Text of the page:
Positive risk vibes coming from WS yesterday and Asia this morning, triggered a positive start in Europe as well. The single currency profited, with EUR/USD reaching for the 1.09 handle. Opening moves occurred in the run-up to EMU January PMI releases. Recall that markets since November reacted asymmetric to economic releases. They embraced negative economic surprises and below-consensus inflation prints. Both from the point of view that these would stop central banks from executing their monetary policy normalization plans. It led to the current situation where market positioning is completely misaligned with central bank guidance. Markets are betting on a lower policy rate peak than central banks suggest while simultaneously betting on a soon (<6 months) policy reversal once rates hit those peak levels. Central banks stress the opposite: don’t expect any rate cuts say in the next 12 months after hitting the peak. It’s important to keep this situation sketch in mind when looking at today’s EMU PMI’s and the market reaction. Both EMU manufacturing (48.8 from 47.8) and services PMI (50.7 from 49.8) beat consensus with the composite number (50.2 from 49.3) moving back above the 50 boom/bust handle for the first time since June 2022. S&P Global, responsible for the surveys, dedicated the tentative return to growth to markedly improving prospects for the year ahead with order books meanwhile showing reduced rates of contraction. Employment growth also picked up momentum as firms prepared for a better than previously expected year ahead. The PMI survey adds to evidence that the EMU could escape a recession with the nadir being reached back in October. Falling energy prices, easing supply chain stress and the Chinese reopening restored confidence since though we’re not out of the woods yet. Average selling prices for both goods and services ticked higher, reflecting still-elevated cost growth and upward wage pressure. Those strengthen the case for monetary policy makers to pursue more normalisation/tightening in their inflation crusade. For the first in a long time, that’s how European markets reacted post-PMI’s. Although the move lacked real strength, it was clearly directional. The EuroStoxx50 trades 0.7% off its intraday high. European bonds – who already sold off in recent sessions – grinded a few ticks lower. EUR/USD fell back to 1.0860. EUR/GBP surged from 0.8770 to 0.8840 with sterling weakness stemming from disappointing PMI’s (composite 47.8 from 49). US January PMI’s beat consensus as well, rebounding slightly more than forecast. The composite measure increases from 45 to 46.6 (still way into contraction territory). In a first reaction, US yields and the dollar gain a few ticks, as does – somewhat counterintuitive – US stocks. Moves remain very limited in absolute terms.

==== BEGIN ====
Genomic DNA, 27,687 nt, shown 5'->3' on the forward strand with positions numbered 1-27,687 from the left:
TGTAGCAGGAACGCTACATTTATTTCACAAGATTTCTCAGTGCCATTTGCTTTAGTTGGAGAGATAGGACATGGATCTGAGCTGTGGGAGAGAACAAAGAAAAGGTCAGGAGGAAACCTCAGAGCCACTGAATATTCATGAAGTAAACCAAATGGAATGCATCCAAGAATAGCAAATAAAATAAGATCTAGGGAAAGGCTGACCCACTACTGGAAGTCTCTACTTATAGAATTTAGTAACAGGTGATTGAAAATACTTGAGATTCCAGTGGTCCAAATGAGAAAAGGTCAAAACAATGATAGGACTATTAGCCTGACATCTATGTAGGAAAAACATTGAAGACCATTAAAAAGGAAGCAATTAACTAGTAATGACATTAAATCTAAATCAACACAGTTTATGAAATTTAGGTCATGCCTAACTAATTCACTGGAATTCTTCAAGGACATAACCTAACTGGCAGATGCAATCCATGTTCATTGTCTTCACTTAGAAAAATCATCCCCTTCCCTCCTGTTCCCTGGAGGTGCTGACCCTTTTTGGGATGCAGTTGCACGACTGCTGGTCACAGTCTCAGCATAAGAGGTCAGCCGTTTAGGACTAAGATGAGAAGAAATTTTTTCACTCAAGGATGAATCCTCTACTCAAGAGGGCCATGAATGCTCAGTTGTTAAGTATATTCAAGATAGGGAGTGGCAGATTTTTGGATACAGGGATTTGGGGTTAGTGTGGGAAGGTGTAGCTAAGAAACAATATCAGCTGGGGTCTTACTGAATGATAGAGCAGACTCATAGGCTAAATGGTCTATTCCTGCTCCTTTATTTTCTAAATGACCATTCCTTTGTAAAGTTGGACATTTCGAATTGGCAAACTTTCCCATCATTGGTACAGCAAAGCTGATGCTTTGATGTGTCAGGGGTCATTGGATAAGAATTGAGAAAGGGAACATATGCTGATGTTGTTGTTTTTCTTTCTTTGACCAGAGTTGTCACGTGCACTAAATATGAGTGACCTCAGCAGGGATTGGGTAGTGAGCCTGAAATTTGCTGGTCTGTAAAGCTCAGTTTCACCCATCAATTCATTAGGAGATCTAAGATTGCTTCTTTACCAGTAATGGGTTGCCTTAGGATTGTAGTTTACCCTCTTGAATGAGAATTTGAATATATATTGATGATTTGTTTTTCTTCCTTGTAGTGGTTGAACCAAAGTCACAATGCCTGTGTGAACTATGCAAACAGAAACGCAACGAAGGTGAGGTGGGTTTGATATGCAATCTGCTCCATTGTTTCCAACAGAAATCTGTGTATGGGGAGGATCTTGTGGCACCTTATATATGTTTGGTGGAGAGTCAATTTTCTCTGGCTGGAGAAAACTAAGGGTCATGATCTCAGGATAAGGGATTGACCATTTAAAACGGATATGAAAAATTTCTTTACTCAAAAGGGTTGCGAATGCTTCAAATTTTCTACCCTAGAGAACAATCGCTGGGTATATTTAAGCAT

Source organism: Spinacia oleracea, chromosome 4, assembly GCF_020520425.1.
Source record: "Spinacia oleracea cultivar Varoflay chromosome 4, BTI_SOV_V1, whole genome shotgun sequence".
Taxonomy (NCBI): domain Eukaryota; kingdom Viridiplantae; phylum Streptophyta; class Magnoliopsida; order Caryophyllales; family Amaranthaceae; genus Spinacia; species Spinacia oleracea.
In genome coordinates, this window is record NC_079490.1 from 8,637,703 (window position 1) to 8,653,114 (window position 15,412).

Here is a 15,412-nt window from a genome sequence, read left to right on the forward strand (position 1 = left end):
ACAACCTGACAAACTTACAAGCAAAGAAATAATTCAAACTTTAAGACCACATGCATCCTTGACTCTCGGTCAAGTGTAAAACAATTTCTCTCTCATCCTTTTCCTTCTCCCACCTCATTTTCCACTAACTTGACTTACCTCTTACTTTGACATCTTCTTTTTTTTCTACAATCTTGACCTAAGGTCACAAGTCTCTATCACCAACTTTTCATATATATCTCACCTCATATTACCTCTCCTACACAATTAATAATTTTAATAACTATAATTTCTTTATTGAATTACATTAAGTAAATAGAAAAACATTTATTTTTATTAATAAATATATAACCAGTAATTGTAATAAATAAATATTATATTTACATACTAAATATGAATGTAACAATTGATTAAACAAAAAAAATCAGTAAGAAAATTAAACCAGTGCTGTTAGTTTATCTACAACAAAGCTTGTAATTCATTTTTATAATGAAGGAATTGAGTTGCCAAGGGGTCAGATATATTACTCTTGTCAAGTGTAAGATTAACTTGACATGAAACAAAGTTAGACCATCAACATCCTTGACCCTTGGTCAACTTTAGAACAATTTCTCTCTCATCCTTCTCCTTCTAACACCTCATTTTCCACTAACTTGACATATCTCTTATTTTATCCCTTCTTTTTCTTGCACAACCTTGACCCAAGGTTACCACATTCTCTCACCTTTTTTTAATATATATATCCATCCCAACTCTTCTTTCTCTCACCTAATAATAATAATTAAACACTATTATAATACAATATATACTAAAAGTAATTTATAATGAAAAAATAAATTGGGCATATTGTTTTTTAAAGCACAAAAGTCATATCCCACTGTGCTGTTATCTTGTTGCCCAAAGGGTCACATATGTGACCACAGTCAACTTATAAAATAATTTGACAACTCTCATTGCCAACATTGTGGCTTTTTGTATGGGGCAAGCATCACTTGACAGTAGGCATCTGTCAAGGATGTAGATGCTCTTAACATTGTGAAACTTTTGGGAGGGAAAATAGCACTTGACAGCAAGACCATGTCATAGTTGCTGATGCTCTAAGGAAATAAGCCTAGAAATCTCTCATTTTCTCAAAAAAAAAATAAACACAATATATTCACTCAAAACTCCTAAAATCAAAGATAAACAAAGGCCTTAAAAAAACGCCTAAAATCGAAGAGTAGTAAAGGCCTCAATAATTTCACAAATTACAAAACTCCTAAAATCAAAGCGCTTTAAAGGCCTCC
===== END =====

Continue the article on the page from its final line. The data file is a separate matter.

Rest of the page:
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The German government is due to lift its 2023 GDP projection from a 0.4% contraction to a 0.2% expansion, Bloomberg reported citing people familiar with the new forecasts. Growth for next year is seen at 1.8% from 2.3% earlier. The previous forecasting round dates back from October. At the time, fears for an energy crunch during the winter ran high and installed a mood of doom and gloom. An unusually warm winter helped cut gas/energy consumption and, combined with diversifying supplies, have eased much of those concerns. Economy minister Habeck will present the updated projections tomorrow.
Hungary’s central bank (MNB) kept the base rate steady at 13%. The MNB has said before that this level is adequate to manage fundamental inflation risks. Inflation rose to 24.5% in December due to a pick-up in fuel prices but should start to ease slowly in the first half of 2023. But still-elevated inflation expectations require a tight monetary policy for a prolonged period. To enhance monetary policy transmission, it will further absorb interbank liquidity through, amongst others, its one-day deposit quick tenders for which the rate is set at 18%. The MNB vowed to maintain the current terms of these emergency measures introduced in mid-October “until a trend improvement in risk perceptions occurs”. Some forint investors doubted the MNB’s commitment, thinking the central bank would be lured by the recent easing in global financial conditions to cut the 18% shadow policy rate already. Together with the doubling in the required reserve ratio to 10%, the Hungarian currency rallied. EUR/HUF fell from 398 to the recent lows around 392 currently. Most Hungarian swap yields pared losses of as much as 25 bps to trade 5-10 bps lower.